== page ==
The Complex Numbers

One drawback of the real numbers is that they are not algebraically closed. This means that not every real polynomial has real roots. A real polynomial is an expression with the form

\begin{equation*} p(x) = a_n x^n + a_{n-1} x^{n-1} + \cdots + a_2 x^2 + a_1 x + a_0 \end{equation*}

where the coefficients \(a_n, \ldots, a_0\) are real numbers and \(x\) is a variable. A root of a polynomial is a value for \(x\) that makes \(p(x) = 0\). For example, \(1\) is a root of the polynomial \(q(x) = x^2 - 1\).

But we can find polynomials with real-number coefficients that do not have any real-number roots, such as

\begin{equation*} p(x) = x^2 + 1 \end{equation*}

For any real number \(x\), the square \(x^2 \geq 0\), and so \(x^2 + 1 > 0\) and there can be no real roots.

It's somewhat inconvenient to have equations involving only real numbers that are still impossible to solve. To fix this problem, we can define a new number \(i\), called the imaginary unit, to be a number such that \(i^2 = -1\) so that \(i\) is a root of \(p(x)\) above. This leads to the definition of the complex numbers. A complex number \(z\) consists of a pair of real numbers \(a, b\), which we call the real and imaginary parts, respectively, and we write \(z = a + bi\). The set of all complex numbers is denoted by \(\mathbb{C}\). Note that we can consider the real numbers \(\mathbb{R}\) as a subset of the complex numbers: if \(a\) is a real number, we can consider it as the complex number \(a + 0 i\), that is, a complex number with no imaginary part. This is a two dimensional number system, since a number in \(\mathbb{C}\) actually consists of a pair of real numbers.

The choice of the word "imaginary" to describe these numbers is unfortunate, since it implies that these numbers aren't actually numbers and are just strange mathematical objects someone dreamed up. (This terminology was coined by René Descartes, of "I think therefore I am" fame, in order to denigrate the complex numbers in exactly this way.) And some would say this criticism makes sense. After all, these numbers are defined so that the equation \(X^2 + 1 = 0\) can have a solution, and some might say that this equation obviously has no solutions and it's silly to ask for one.

Such objections are based on opinion, though, which doesn't really count for much in formal mathematics. Worse, the same kind of argument could be used to ignore any number of mathematical topics. Consider negative numbers: they were introduced to be able to solve equations like, say, \(X + 5 = 2\). But this equation is ridiculous and obviously shouldn't have a solution - after all, if you started with \(X\) apples and someone gave you five apples, how could you end with only 2?

Arguments about whether or not certain numbers are "real" in a philosophical sense can get surprisingly heated. Consider for example the irrational numbers, that is, real numbers that are not rational numbers. Actually, if you happen to follow a Pythagorean philosophy, it's probably safer not to. The Pythagorean theorem is named after Pythagoras, an ancient Greek philosopher who also lead something like a cult that was based around mathematical principles. His and his followers' theology was heavily influenced by music and harmony, where many important concepts like scales and consonance are related to having only whole-number ratios of numbers. They were so invested in the divine order of rational numbers that it's sometimes said that they denied the existence of irrational numbers, going so far as to murder one of their own members for proving that \(\sqrt{2}\) is irrational. (The story of the murder probably isn't actually true, partly because there is some disagreement about exactly which irrational number was the cause for the murder. The story linked above says it's the golden ratio, but the version with \(\sqrt{2}\) is also common.) Somewhat ironically, the Pythagoreans would have thought about \(\sqrt{2}\) because, if a perfect square has a side length of 1, then the length of the diagonal will be \(\sqrt{2}\), a fact that one can prove using the Pythagorean theorem.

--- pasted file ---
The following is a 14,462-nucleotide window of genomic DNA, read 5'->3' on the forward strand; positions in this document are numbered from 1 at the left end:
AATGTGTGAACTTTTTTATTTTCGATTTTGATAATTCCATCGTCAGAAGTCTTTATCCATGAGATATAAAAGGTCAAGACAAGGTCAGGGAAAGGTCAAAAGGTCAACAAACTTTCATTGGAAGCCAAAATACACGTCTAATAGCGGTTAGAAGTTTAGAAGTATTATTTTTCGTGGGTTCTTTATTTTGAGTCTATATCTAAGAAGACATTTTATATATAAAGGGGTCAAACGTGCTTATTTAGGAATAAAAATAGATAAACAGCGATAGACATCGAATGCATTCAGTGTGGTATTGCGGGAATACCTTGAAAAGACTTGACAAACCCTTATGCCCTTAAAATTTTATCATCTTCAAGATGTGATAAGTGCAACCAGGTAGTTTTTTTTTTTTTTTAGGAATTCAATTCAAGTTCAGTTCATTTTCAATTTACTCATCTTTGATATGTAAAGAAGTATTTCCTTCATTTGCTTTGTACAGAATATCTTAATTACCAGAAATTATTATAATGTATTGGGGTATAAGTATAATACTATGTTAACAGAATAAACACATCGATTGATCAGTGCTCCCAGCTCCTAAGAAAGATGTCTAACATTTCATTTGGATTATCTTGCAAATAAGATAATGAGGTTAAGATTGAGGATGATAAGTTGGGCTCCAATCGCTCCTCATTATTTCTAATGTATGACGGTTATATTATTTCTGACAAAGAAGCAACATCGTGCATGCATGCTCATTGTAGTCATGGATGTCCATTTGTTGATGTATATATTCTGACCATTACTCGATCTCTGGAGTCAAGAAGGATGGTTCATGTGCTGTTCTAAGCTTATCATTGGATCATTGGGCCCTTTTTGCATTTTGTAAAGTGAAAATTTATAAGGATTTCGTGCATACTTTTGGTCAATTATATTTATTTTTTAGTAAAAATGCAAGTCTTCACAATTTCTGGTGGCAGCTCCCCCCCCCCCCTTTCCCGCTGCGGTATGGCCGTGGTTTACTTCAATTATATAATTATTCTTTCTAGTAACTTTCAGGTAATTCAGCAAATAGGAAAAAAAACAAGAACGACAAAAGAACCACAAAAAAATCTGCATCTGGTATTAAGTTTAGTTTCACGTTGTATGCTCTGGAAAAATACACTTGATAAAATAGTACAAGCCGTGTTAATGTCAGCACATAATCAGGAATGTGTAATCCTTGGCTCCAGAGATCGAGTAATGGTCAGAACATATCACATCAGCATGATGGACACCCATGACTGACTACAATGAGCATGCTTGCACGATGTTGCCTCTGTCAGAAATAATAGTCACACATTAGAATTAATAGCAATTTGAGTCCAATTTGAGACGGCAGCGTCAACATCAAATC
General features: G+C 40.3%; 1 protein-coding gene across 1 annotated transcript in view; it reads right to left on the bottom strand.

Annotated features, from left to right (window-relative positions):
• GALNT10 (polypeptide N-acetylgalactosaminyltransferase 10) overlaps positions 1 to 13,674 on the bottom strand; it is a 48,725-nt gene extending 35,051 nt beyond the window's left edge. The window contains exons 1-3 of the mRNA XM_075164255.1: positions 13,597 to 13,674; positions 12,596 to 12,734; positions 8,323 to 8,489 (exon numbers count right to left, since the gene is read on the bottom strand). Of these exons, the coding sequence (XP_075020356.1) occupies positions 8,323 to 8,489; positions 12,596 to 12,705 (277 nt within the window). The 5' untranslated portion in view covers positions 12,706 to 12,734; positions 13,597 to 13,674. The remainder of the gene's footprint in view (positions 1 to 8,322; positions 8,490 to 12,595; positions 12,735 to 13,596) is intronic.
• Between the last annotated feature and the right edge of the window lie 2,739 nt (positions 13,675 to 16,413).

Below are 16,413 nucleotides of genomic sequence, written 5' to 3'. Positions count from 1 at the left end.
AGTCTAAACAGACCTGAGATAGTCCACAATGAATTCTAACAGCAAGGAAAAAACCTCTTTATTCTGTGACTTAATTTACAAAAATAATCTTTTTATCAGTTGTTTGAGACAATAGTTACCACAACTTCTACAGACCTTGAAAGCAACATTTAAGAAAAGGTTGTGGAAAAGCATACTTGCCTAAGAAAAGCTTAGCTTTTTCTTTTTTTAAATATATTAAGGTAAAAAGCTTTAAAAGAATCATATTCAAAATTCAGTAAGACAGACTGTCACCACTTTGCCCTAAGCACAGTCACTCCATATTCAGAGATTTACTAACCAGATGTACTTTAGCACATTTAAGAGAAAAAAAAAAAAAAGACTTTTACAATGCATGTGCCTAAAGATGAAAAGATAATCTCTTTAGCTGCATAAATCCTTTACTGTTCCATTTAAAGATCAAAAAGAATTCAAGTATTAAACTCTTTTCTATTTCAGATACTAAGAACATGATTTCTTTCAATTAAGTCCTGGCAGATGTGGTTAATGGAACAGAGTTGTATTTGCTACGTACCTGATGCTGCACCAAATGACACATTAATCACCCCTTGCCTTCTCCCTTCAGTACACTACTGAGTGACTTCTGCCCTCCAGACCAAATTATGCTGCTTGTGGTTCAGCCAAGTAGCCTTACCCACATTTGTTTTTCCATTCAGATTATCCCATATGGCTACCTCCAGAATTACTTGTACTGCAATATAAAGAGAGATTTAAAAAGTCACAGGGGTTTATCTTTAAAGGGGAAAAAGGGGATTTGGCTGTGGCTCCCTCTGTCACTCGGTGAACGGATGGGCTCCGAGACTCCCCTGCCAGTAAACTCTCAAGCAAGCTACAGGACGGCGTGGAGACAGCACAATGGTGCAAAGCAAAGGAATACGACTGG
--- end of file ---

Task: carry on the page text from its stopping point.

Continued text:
Thus if you think it makes sense to talk about negative numbers, or irrational numbers, then you should think it makes perfectly good sense to talk about imaginary numbers and complex numbers as well. If nothing else, we'll see in a later post that complex numbers can and do have a real physical significance, even if it's less obvious than applications of other number systems.

Operations with Complex Numbers

With any concerns about the ontological status of the complex numbers brushed aside, we can now define operations with complex numbers. We will define addition, subtraction, multiplication, and division rules for complex numbers so that \(\mathbb{C}\) is also a field. Addition and subtraction are defined in a fairly straightforward way, essentially by considering \(i\) as a variable and combining like terms. That is, if \(z = a + bi\) and \(w = c + di\) are complex numbers, then

\begin{equation*} z \pm w = (a + bi) \pm (c + di) = (a \pm c) + (b \pm d)i \end{equation*}